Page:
22 - 23 SEPTEMBRE 2012 NEWS: Northampton - Petra - Glenwood Erratic - Milas - Chimney Rock - Brunswick -




 INSCRIPTION : Année Universitaire 2012/2013

   REGISTRATION : Academic Year  2012 / 2013

ROYAUME UNI213721299.jpg Northampton - A plate commemorating Queen Victoria’s wedding was among discoveries made by archaeologists at a site in Northampton town centre. Historians moved onto the St John’s car park site, near the Derngate theatre, to see what was underground before construction work began on The University of Northampton’s new halls of residence.;As well as a number of animal bones and pieces of pottery, they found a plate with a picture of Queen Victoria painted on it, along with the words “Queen Victoria married February 10th 1840”.


JORDANIE239-wh-es-petra1.jpg Petra - In 1812, while travelling through Jordan disguised as an Arab, the Swiss-born explorer and scholar Johann Ludwig Burckhardt gave a guide the horseshoes as payment for leading him to an extraordinary ancient city that locals had talked about; the site was the ancient Nabataean city of Petra. The Antikenmuseum is celebrating the 200th anniversary of the rediscovery of Petra with a display of 150 ancient objects, including sculpture, reliefs, pottery, jewellery, and Burckhardt’s letters and documents (23 October-13 March 2013). Virtual reconstructions of a frescoed Nabatean villa and a grave complex will also be on show. Most of the works are on loan from the Jordan Museum in Amman and the Petra Archaeological Museum. E.S. Categories: Archaeology & Ancient art.


CANADA - Glenwood Erratic - Cardston RCMP looking into reports ancient Blackfoot etchings on a southern Alberta rock formation were intentionally destroyed say their investigation determined there was “no wilful damage” to the site. The case stemmed from media reports in which a local historian said it appeared a pressure washer, power tools and detergent were used to deface culturally significant pictograms and petroglyphs on the Glenwood Erratic, north of Glenwood, about 200 kilometres south of Calgary.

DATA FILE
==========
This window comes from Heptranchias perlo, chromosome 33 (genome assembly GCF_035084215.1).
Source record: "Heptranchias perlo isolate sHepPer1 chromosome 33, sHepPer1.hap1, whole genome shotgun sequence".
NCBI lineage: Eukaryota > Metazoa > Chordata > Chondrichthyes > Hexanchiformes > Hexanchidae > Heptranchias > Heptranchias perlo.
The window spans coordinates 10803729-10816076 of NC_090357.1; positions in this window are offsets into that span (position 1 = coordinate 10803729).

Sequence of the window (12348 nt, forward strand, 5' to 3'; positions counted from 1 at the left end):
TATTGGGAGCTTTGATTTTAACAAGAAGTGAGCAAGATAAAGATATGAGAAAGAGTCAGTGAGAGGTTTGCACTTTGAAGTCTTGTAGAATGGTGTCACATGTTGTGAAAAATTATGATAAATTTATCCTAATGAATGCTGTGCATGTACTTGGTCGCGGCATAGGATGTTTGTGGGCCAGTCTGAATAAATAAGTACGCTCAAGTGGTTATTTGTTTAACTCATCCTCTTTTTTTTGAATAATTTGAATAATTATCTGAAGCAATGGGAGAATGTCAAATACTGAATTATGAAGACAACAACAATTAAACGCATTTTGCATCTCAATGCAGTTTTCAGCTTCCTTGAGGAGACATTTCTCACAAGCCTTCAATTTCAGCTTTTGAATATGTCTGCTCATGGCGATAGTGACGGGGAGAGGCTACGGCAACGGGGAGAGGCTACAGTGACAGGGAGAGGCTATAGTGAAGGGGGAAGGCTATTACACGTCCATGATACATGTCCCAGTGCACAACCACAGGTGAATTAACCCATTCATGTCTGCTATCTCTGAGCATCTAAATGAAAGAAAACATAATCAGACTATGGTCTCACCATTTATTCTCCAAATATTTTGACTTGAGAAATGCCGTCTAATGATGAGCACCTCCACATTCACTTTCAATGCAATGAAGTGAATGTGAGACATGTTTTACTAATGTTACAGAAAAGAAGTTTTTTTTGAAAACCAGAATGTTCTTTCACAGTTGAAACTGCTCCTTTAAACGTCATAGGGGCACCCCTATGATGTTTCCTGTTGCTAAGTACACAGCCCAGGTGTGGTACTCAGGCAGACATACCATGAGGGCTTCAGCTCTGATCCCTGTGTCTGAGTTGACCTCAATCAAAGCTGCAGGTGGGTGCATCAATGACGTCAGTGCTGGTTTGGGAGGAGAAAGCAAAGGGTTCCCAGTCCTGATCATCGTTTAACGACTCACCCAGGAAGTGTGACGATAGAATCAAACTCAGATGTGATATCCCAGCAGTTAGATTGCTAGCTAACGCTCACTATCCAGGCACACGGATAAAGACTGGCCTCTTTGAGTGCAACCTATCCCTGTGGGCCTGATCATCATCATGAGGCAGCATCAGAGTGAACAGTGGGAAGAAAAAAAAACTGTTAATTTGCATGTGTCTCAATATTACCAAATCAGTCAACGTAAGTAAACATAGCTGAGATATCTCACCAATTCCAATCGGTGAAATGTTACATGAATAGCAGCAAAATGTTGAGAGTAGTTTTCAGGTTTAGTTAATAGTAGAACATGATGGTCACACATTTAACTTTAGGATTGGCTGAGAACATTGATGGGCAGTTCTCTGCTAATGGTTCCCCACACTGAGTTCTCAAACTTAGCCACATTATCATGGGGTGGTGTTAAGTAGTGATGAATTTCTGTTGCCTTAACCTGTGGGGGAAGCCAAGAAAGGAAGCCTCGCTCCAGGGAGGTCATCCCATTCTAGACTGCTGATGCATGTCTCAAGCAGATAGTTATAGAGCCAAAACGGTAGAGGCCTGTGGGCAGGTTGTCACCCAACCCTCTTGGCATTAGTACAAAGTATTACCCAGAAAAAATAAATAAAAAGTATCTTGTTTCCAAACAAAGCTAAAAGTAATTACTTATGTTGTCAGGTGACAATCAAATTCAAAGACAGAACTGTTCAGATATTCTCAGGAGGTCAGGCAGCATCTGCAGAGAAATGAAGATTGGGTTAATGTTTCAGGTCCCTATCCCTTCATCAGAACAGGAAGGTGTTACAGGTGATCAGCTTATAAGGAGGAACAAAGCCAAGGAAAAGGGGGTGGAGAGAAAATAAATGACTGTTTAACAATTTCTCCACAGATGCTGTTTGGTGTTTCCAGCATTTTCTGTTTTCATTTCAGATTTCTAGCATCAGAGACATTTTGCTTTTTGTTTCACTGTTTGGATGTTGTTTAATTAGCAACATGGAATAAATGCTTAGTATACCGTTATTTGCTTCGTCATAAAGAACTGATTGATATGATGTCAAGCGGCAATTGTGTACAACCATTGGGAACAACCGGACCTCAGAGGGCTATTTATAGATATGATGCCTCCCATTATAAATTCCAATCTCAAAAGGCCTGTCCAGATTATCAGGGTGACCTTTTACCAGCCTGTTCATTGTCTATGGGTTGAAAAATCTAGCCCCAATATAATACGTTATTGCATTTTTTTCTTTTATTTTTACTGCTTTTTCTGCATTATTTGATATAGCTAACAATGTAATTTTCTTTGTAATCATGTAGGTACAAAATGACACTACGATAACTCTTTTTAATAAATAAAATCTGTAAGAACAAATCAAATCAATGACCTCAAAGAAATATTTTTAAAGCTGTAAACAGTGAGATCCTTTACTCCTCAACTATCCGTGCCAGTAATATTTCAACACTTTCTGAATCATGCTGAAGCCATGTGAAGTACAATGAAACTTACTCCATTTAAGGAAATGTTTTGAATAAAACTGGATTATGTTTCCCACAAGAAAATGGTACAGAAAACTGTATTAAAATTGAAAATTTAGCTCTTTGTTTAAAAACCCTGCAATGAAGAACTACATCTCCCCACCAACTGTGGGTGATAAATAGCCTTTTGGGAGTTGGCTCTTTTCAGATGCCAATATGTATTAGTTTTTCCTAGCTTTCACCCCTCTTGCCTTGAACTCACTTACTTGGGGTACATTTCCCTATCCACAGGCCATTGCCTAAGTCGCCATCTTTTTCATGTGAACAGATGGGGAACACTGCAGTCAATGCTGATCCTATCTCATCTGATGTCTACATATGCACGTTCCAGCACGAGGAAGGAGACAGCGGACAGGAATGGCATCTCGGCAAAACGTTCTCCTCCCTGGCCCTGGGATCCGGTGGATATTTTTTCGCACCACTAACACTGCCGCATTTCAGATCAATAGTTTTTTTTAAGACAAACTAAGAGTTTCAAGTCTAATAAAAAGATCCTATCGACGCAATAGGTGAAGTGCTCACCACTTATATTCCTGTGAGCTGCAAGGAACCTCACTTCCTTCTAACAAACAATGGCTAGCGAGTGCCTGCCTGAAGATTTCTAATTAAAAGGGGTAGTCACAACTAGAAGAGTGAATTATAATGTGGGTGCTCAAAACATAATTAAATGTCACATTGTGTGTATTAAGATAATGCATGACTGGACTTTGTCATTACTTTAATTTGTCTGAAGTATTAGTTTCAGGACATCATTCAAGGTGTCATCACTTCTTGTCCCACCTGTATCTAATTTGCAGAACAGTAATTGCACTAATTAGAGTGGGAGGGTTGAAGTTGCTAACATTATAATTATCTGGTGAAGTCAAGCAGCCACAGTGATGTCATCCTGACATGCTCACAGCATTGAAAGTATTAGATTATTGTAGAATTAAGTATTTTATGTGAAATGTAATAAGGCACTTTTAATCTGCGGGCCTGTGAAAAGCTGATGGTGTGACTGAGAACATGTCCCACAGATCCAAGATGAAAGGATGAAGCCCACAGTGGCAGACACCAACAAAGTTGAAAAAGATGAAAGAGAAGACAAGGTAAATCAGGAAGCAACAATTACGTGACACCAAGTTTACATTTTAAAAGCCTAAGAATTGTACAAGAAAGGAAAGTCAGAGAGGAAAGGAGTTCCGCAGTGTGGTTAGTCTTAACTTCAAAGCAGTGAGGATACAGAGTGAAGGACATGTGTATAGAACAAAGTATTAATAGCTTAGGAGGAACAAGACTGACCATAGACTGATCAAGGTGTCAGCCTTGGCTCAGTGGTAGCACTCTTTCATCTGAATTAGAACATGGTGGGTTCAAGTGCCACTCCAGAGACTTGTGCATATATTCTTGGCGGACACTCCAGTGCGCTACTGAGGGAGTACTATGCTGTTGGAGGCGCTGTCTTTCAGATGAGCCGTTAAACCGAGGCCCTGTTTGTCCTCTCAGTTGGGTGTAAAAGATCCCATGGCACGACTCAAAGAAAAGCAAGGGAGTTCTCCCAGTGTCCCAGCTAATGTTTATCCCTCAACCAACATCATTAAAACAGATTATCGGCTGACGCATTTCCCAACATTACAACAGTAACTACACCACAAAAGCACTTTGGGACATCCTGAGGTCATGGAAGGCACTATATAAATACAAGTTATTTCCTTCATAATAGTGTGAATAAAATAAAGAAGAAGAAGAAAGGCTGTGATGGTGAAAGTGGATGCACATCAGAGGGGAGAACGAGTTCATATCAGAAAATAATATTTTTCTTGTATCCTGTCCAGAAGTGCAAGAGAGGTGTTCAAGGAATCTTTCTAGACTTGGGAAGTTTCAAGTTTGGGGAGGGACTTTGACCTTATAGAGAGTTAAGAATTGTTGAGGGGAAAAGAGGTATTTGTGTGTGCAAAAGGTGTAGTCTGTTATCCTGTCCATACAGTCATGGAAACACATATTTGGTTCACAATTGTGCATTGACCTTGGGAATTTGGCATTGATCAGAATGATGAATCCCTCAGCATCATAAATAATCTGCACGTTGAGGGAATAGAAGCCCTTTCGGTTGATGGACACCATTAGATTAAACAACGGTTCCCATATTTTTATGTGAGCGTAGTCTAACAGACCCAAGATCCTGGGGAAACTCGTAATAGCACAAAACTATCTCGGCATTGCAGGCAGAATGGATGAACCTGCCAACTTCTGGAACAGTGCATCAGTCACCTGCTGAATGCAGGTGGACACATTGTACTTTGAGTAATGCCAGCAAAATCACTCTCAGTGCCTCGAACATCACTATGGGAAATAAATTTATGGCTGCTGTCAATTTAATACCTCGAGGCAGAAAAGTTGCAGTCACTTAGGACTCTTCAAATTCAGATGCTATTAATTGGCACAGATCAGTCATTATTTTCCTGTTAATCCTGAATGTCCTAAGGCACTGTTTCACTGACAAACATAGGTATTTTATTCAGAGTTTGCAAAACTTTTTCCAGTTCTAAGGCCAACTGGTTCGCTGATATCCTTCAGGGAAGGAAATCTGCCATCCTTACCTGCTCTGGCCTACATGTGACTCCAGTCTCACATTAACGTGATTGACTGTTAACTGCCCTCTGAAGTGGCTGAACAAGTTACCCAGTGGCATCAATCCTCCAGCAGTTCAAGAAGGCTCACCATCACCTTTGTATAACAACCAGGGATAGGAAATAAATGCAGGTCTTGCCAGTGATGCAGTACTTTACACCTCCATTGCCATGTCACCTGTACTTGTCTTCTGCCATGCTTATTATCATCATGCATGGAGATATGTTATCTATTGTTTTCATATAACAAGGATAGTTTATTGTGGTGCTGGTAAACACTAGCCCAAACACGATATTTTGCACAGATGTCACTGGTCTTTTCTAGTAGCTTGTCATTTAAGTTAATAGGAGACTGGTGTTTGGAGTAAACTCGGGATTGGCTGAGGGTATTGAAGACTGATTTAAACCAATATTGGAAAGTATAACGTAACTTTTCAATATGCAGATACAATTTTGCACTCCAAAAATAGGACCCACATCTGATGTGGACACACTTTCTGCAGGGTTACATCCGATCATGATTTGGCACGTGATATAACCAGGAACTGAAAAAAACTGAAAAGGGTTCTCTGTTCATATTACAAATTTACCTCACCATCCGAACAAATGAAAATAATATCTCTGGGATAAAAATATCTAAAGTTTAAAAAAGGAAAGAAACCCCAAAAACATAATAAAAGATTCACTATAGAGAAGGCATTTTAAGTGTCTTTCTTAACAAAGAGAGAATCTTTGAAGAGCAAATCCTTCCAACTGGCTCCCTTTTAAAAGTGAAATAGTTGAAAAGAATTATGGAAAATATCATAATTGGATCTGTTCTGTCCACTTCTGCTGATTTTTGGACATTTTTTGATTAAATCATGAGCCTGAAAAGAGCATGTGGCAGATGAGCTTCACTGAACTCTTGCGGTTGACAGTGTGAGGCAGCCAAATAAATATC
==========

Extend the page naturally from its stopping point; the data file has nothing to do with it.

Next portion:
IRAN - With the start of the new Iranian academic year, a raft of restrictions on courses open to female students has been introduced, raising questions about the rights of women to education in Iran - and the long-term impact such exclusions might have. More than 30 universities have introduced new rules banning female students from almost 80 different degree courses. These include a bewildering variety of subjects from engineering, nuclear physics and computer science, to English literature, archaeology and business. No official reason has been given for the move, but campaigners, including Nobel Prize winning lawyer Shirin Ebadi, allege it is part of a deliberate policy by the authorities to exclude women from education.